Untitled Document

'Twas the Day Before Christmas, or,
Account of a Visit from St. Nicholas

By Wilfrid de Freitas and Susan Ravdin
Wilfrid M. de Freitas - Bookseller

(With apologies to Clement Moore
and Major Henry Livingston)

First published in the ABA's 2005 Christmas Newsletter


'Twas the day before Christmas, and all through the shop
Not a buyer was stirring, just me with my mop;
The punch and the cookies were laid out with care,
In hopes that a customer soon would be there.

The books were all nestled and snug on their shelves,
Their stories and essays still kept to themselves.
The tidying finished, I fell into the trap,
And found myself dozing, the cat in my lap.

When all of a sudden there arose such a clatter,
I looked up from my desk to see what was the matter.
Through my glasses I peered at the door now ajar,
But no one could I see, not even a car.

The rays of the sunset on the window display
Made the gilt dance like tree lights, all twinkling away,
When what to my wondering eyes should appear,
But a red-suited gent, all brimming with cheer.


With his beard and his step, so lively and quick,
The thought crossed my mind, "He's just like St. Nick!"
More rapid than eagles, his queries they came,
"I want certain authors," and he called them by name:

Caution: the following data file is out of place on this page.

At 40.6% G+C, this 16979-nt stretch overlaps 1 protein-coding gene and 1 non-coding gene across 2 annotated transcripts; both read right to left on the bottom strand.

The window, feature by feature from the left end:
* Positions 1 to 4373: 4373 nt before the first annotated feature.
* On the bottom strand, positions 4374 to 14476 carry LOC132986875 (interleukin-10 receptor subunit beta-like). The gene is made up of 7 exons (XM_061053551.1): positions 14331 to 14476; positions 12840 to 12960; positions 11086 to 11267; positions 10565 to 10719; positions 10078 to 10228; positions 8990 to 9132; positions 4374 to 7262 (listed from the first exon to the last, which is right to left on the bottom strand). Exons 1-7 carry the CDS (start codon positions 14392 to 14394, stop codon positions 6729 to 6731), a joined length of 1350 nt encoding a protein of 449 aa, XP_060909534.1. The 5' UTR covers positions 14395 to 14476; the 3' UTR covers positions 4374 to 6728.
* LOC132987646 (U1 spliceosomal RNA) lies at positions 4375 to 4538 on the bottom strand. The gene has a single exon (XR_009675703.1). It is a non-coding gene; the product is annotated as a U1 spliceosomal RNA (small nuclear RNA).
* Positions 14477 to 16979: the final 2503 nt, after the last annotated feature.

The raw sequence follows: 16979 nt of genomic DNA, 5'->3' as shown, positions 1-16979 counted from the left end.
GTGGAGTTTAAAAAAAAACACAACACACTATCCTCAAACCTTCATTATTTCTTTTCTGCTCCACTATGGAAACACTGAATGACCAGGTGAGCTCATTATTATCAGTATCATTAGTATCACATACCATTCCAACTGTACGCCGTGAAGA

"There's DANTE, and DARWIN, and MILTON, and AUSTEN!
Then DICKENS, and NEWTON, and STEINBECK and RUSKIN!
Signed first editions, triple-deckers," he called,
"In the finest condition, I must have them all!"

As quick as I could to my shelves I did fly,
In the hopes that I had what he wanted to buy.
Then up on the ladder, to the shelf at the top,
Where I thought I had seen them last week in the shop.

Sure enough, there they were, all nice in a row
A beautiful binding on an early Inferno;
The Nature of Gothic, a vellum delight;
And Tale of Two Cities with gilt nice and bright.

In Dubious Battle, one of ninety-nine signed;
Both Paradises -they're two of a kind.
The Origin in its gilt cloth was like new;
Triple-decked Emma, and Principia, too.

The books were all perfect, the volumes how many
They sat on my counter, and worth every penny.
As I totted them up, I thought with good cheer,
"This'll be quite a Christmas, not one like last year!"


He examined them all, and checked with great care,
That the plates were all clean, and the points were all there.
He looked at the bindings, and at each of the ends;
And said,"They're all gifts for my family and friends."

He was smiling and pleased, a right jolly old elf,
He laughed as he told me, "Just one's for myself."
When I saw what they came to, I was nearly struck dumb;
My banker will love it; oh, what a nice sum!

When I told him the total, he did not protest,
But reached for his cheque-book - no discout request!
Each carefully wrapped, they made quite a load,
He just took up the bags, out the doorway he strode.

I woke with a start, as a customer coughed,
And handed me books from the paperback loft.
She paid me in cash, and I sighed, but was bright,
"HAPPY CHRISTMAS TO YOU, AND TO YOU A GOOD-NIGHT!"

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